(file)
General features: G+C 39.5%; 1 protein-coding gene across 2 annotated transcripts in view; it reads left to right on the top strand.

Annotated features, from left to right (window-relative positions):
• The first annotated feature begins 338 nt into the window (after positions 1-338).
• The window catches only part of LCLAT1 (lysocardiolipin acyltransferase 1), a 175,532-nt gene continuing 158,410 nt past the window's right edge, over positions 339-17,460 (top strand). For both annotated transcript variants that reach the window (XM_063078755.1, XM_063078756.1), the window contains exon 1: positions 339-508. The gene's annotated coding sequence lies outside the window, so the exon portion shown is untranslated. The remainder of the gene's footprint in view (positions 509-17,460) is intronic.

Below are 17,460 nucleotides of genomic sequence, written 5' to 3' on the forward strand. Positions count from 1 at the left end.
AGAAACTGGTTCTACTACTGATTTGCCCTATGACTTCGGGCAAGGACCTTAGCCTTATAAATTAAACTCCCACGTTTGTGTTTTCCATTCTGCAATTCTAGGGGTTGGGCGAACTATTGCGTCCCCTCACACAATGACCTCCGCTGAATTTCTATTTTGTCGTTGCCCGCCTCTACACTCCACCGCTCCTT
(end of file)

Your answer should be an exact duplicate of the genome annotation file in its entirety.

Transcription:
General features: G+C 39.5%; 1 protein-coding gene across 2 annotated transcripts in view; it reads left to right on the top strand.

Annotated features, from left to right (window-relative positions):
• The first annotated feature begins 338 nt into the window (after positions 1-338).
• The window catches only part of LCLAT1 (lysocardiolipin acyltransferase 1), a 175,532-nt gene continuing 158,410 nt past the window's right edge, over positions 339-17,460 (top strand). For both annotated transcript variants that reach the window (XM_063078755.1, XM_063078756.1), the window contains exon 1: positions 339-508. The gene's annotated coding sequence lies outside the window, so the exon portion shown is untranslated. The remainder of the gene's footprint in view (positions 509-17,460) is intronic.

Below are 17,460 nucleotides of genomic sequence, written 5' to 3' on the forward strand. Positions count from 1 at the left end.
AGAAACTGGTTCTACTACTGATTTGCCCTATGACTTCGGGCAAGGACCTTAGCCTTATAAATTAAACTCCCACGTTTGTGTTTTCCATTCTGCAATTCTAGGGGTTGGGCGAACTATTGCGTCCCCTCACACAATGACCTCCGCTGAATTTCTATTTTGTCGTTGCCCGCCTCTACACTCCACCGCTCCTT